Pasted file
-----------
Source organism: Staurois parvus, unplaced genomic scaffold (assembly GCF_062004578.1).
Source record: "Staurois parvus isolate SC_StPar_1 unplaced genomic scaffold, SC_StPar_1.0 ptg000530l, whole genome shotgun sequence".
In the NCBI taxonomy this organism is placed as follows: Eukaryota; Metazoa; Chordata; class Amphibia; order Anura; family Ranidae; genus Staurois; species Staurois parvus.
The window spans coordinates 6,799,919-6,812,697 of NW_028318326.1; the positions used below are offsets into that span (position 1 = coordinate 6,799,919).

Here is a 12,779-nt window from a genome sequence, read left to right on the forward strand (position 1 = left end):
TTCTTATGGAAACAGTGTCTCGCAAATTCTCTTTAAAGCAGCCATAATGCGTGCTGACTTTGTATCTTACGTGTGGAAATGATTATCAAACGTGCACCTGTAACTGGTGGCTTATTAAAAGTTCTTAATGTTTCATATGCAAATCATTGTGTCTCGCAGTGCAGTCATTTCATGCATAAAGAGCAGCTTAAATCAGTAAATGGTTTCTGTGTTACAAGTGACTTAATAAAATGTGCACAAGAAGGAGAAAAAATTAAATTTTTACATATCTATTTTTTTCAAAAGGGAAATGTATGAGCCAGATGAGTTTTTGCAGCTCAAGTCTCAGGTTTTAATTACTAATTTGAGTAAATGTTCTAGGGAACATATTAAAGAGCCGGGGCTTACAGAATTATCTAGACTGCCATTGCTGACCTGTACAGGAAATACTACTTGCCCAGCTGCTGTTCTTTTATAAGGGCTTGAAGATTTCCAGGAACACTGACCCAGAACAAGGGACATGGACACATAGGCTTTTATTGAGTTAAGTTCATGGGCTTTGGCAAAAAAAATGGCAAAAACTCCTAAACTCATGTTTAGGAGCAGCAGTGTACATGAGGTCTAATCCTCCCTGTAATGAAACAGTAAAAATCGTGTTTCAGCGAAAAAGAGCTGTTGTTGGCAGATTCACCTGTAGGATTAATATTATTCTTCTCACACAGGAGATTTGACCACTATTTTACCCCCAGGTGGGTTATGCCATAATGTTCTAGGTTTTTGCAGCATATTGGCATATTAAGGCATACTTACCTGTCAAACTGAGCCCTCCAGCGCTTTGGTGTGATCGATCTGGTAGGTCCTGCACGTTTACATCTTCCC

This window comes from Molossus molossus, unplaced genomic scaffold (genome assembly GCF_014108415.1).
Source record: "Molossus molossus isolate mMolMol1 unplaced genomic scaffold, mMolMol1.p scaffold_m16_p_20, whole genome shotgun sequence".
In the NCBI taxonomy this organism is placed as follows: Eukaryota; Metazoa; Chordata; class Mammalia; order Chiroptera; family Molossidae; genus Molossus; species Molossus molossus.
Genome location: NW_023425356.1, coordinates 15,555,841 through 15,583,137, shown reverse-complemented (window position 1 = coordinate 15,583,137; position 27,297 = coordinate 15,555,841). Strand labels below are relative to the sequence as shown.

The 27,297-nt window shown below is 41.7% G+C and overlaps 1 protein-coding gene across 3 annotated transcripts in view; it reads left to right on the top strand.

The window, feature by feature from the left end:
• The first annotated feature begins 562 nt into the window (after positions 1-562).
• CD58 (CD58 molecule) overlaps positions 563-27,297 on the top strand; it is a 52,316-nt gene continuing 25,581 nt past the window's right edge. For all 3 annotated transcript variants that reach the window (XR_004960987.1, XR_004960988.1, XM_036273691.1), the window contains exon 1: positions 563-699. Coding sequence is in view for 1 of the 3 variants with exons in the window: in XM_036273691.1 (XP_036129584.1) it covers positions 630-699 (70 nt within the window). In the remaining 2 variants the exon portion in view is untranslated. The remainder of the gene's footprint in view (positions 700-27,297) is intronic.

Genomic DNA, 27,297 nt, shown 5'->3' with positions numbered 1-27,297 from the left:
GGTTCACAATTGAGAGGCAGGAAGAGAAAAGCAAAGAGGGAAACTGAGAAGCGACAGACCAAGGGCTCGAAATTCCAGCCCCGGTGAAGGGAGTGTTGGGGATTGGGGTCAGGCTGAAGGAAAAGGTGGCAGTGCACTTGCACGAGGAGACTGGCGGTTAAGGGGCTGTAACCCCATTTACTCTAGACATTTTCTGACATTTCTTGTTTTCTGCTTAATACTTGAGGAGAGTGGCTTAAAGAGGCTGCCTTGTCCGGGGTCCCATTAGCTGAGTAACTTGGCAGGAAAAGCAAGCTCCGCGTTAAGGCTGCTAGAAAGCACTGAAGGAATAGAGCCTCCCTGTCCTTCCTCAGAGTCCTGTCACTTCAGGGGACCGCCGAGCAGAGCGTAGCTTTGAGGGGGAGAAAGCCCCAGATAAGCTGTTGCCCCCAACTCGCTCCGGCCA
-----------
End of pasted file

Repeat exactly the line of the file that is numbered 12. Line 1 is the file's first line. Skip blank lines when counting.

The window, feature by feature from the left end: